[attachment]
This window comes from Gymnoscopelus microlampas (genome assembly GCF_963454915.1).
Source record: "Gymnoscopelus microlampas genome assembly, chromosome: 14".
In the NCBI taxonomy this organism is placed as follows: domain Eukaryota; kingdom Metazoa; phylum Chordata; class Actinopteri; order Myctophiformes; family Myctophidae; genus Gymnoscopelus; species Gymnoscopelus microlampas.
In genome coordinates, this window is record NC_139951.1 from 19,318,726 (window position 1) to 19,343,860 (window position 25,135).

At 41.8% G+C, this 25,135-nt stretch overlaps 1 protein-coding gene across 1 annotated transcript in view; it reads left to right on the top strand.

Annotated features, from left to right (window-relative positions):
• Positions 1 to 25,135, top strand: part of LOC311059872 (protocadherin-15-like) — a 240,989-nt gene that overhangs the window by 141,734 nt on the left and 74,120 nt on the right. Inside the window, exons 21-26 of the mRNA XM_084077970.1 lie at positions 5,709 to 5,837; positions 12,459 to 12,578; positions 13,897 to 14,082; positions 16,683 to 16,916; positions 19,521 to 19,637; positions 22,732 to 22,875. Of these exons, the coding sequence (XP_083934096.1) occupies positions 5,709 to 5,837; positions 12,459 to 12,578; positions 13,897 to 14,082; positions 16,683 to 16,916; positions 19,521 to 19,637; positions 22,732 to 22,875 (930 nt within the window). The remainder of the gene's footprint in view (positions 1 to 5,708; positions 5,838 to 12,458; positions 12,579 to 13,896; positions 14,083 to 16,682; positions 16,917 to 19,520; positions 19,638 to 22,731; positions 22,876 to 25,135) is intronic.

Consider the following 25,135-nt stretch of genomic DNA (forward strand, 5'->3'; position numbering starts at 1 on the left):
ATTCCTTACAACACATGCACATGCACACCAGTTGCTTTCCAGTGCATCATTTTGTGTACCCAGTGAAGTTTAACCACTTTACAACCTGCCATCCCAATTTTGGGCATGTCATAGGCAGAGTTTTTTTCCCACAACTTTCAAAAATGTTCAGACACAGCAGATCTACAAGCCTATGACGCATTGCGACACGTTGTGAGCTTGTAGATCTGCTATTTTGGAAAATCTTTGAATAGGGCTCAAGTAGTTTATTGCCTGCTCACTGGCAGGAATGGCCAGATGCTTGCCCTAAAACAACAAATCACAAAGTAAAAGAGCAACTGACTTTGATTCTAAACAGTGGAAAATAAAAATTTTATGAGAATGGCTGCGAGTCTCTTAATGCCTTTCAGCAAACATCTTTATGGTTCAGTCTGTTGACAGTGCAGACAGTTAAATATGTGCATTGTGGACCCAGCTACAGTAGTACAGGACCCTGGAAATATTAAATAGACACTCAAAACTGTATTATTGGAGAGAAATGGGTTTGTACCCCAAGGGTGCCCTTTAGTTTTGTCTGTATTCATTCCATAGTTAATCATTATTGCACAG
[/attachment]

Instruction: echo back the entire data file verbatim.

This window comes from Gymnoscopelus microlampas (genome assembly GCF_963454915.1).
Source record: "Gymnoscopelus microlampas genome assembly, chromosome: 14".
In the NCBI taxonomy this organism is placed as follows: domain Eukaryota; kingdom Metazoa; phylum Chordata; class Actinopteri; order Myctophiformes; family Myctophidae; genus Gymnoscopelus; species Gymnoscopelus microlampas.
In genome coordinates, this window is record NC_139951.1 from 19,318,726 (window position 1) to 19,343,860 (window position 25,135).

At 41.8% G+C, this 25,135-nt stretch overlaps 1 protein-coding gene across 1 annotated transcript in view; it reads left to right on the top strand.

Annotated features, from left to right (window-relative positions):
• Positions 1 to 25,135, top strand: part of LOC311059872 (protocadherin-15-like) — a 240,989-nt gene that overhangs the window by 141,734 nt on the left and 74,120 nt on the right. Inside the window, exons 21-26 of the mRNA XM_084077970.1 lie at positions 5,709 to 5,837; positions 12,459 to 12,578; positions 13,897 to 14,082; positions 16,683 to 16,916; positions 19,521 to 19,637; positions 22,732 to 22,875. Of these exons, the coding sequence (XP_083934096.1) occupies positions 5,709 to 5,837; positions 12,459 to 12,578; positions 13,897 to 14,082; positions 16,683 to 16,916; positions 19,521 to 19,637; positions 22,732 to 22,875 (930 nt within the window). The remainder of the gene's footprint in view (positions 1 to 5,708; positions 5,838 to 12,458; positions 12,579 to 13,896; positions 14,083 to 16,682; positions 16,917 to 19,520; positions 19,638 to 22,731; positions 22,876 to 25,135) is intronic.

Consider the following 25,135-nt stretch of genomic DNA (forward strand, 5'->3'; position numbering starts at 1 on the left):
ATTCCTTACAACACATGCACATGCACACCAGTTGCTTTCCAGTGCATCATTTTGTGTACCCAGTGAAGTTTAACCACTTTACAACCTGCCATCCCAATTTTGGGCATGTCATAGGCAGAGTTTTTTTCCCACAACTTTCAAAAATGTTCAGACACAGCAGATCTACAAGCCTATGACGCATTGCGACACGTTGTGAGCTTGTAGATCTGCTATTTTGGAAAATCTTTGAATAGGGCTCAAGTAGTTTATTGCCTGCTCACTGGCAGGAATGGCCAGATGCTTGCCCTAAAACAACAAATCACAAAGTAAAAGAGCAACTGACTTTGATTCTAAACAGTGGAAAATAAAAATTTTATGAGAATGGCTGCGAGTCTCTTAATGCCTTTCAGCAAACATCTTTATGGTTCAGTCTGTTGACAGTGCAGACAGTTAAATATGTGCATTGTGGACCCAGCTACAGTAGTACAGGACCCTGGAAATATTAAATAGACACTCAAAACTGTATTATTGGAGAGAAATGGGTTTGTACCCCAAGGGTGCCCTTTAGTTTTGTCTGTATTCATTCCATAGTTAATCATTATTGCACAG